Railroad Bridge Evaluation Program

Potentially significant safety risks are the age and unknown conditions of California’s railroad bridges. Many of these bridges are old steel and timber structures, some over a hundred years old. In addition, many of California’s railroad bridges span large bodies of water, major highways, and/or areas of high population density. According to the Pennsylvania Department of Transportation, “The magnitude of the consequence [of bridge failure] is directly related to the significance of the featured bridge.” It is therefore important to make an assessment of the structural integrity of California’s railroad bridges.


Federal law (49 CFR, Part 237) requires track owners to create a bridge management program, perform annual bridge inspections, and calculate load capacities. It also requires railroads to make their bridge management program documents and records available for inspection and reproduction by the Federal Railroad Administration (FRA).

The CPUC railroad track inspectors that specialize in bridges will work in close cooperation with FRA bridge inspectors to focus inspection efforts on bridges that have been given a prioritization rating based on the consequence of an accident happening on them. In addition, the CPUC and the FRA have agreed to cooperate to ensure that railroads complete their bridge management programs and make the documents available for inspection by the FRA and the CPUC.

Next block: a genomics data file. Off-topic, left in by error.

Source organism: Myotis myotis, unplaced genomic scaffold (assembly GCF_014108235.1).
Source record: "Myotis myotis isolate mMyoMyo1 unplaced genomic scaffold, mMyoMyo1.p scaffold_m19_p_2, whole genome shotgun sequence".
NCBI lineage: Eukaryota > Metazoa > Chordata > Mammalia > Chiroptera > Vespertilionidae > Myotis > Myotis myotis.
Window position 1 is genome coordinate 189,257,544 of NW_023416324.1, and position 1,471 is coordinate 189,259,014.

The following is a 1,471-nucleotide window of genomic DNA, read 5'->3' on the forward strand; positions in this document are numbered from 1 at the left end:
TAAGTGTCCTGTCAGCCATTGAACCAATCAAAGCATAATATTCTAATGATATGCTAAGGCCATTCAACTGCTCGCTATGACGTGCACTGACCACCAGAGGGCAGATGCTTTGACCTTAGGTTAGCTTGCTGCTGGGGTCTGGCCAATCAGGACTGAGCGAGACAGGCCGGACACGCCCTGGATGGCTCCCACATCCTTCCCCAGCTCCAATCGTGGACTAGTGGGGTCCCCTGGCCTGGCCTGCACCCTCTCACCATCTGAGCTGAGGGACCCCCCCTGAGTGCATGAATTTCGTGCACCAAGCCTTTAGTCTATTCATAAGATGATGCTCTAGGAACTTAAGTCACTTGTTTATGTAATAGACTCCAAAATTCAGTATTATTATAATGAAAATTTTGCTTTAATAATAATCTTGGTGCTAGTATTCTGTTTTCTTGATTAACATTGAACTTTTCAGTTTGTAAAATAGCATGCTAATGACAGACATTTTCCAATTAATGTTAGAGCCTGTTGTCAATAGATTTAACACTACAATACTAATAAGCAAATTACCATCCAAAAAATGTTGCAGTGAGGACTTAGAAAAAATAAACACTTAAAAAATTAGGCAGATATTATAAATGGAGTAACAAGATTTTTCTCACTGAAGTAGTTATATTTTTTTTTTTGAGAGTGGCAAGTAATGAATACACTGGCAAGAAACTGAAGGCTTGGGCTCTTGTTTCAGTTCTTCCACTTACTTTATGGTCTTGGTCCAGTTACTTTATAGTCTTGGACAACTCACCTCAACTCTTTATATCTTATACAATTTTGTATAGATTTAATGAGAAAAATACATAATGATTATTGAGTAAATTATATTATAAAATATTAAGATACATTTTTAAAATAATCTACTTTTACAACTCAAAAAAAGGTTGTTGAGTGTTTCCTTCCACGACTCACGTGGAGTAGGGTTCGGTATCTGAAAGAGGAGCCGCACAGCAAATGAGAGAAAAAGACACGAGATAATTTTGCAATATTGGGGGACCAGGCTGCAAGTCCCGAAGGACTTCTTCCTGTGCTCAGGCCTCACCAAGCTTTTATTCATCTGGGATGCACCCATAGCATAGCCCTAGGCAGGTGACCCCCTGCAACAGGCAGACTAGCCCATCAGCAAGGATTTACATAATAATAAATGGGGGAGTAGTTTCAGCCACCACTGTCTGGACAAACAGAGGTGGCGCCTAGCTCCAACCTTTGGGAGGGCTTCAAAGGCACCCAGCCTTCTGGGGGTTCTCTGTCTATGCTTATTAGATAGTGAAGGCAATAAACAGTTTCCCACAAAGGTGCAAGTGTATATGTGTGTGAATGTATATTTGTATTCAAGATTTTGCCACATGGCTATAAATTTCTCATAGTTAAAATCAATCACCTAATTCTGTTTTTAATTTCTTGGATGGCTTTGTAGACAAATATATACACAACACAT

During FY 2013-14, the ROSB railroad safety analytical staff started compiling a list of California’s railroad bridges and researched other states’ approaches to assessing risks associated with railroad bridges. The CPUC’s rail safety analytical staff has created a rail map of California and is gradually plotting the railroad bridges as the bridge inventory becomes more comprehensive.

The Budget Act of 2014 authorized the use of two railroad track inspectors who specialize in bridge inspection. These inspectors are directed to create a Railroad Bridge Oversight Plan that would complement the risk assessment engineer with the expertise of experienced railroad bridge inspectors. These inspectors will evaluate the railroad’s bridge inspections, as well as the bridges themselves, to confirm the implementation and assess the quality of the railroad’s bridge inspection program, especially taking into consideration the ages of bridges and the increased volume of traffic expected from the increase in crude oil transportation by rail.

The CPUC rail safety analytical staff will use the results of the initial inspections to extrapolate inspection plans for the balance of California’s railroad bridge population. The inspectors will identify deficiencies in the bridges, and make recommendations to the railroads to either repair or replace bridges located in the most vulnerable high-consequence areas. Criteria that may affect a ranking of the risk of a bridge include whether the bridge exists in proximity to high-population areas, major waterways, or sensitive habitats. Additional considerations include the frequency of passenger traffic over railroad bridges and the risks posed by bridges that support trains carrying hazardous materials.

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